ANA commenced the service with a widebody initially only carrying freight but then expanded the service to include passengers during the peak northern summer travelling period. ANA branded this its "Galaxy" service in a nod to the back-of-the-clock hours the service operated.
The new service leaves Saturday, Sunday and Monday at 01:25 from Haneda and arrives in Hong Kong at 05:25. The return service (using a different aircraft) leaves Hong Kong also on Saturday, Sunday and Monday at 01:05 and arrives into Haneda at 05:55. The flights allow for maximum visiting in either city while minimising hotel costs. HK Express has also found some Japanese business travellers using its overnight flight to Haneda in order to work a full day on Friday and be home Saturday morning. They can then leave Tokyo early Monday morning and arrive in the office a bit late, but were able to spend the weekend with their family at a price point full service airlines did not previously make possible.
A spot check on fares shows that when booking ex-Japan, ANA's overnight service is the same price as daytime flights, and these fares are higher than when booking ex-Hong Kong, consistent with the general trend of fares ex-Japan being more expensive, especially on Japanese carriers. When booking ex-Hong Kong, a HKD1000 (USD129) discount was offered for the overnight flights. ANA's fare was about HKD500 (USD64) more than HK Express' Haneda service. ANA's fare includes baggage and meals, which HK Express excludes. HK Express however offers more lower-priced fares across the week, in addition to the ability to have an open-jaw low fare ticket.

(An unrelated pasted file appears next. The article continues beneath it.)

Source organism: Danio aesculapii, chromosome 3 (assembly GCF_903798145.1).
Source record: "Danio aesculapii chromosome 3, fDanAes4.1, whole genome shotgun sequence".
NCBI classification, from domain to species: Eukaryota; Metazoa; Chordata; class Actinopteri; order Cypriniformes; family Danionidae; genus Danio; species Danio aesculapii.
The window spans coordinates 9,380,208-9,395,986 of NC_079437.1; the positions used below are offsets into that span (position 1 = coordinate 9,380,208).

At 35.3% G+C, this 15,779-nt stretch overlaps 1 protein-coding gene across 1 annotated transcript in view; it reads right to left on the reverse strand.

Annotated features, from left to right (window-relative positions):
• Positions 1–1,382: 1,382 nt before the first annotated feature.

ANA's new overnight service overlaps (three times a week) with Vanilla Air. The two will both have a post-midnight departure, ANA around 01:00 and Vanilla 02:00. ANA however will go to Haneda and Vanilla to Narita, with Vanilla's later departure and Narita base making it more difficult to be at work at the start of the day.
Vanilla's new service will also overlap with ANA's existing mid-day departures, but once again there is segmentation between Haneda and Narita as well as ANA offering a full service. Some ANA flights will especially target onward connections, mainly long-haul international, which ANA is building and Vanilla does not serve.
Vanilla Air is helping ANA increase its group marketshare between Hong Kong and Tokyo
ANA's new overnight service will marginally increase the airline's marketshare between Hong Kong and Tokyo by about 1ppt to just under 20% in Mar-2015 compared to Mar-2014, according to OAG data. However, Vanilla will contribute an 8ppt gain to ANA's group marketshare, bringing the group marketshare to 28%.
It appears that without an LCC arm, ANA would have found it difficult to grow its group position meaningfully in the Hong Kong-Tokyo market. ANA's most notable market share gain is in the budget sector.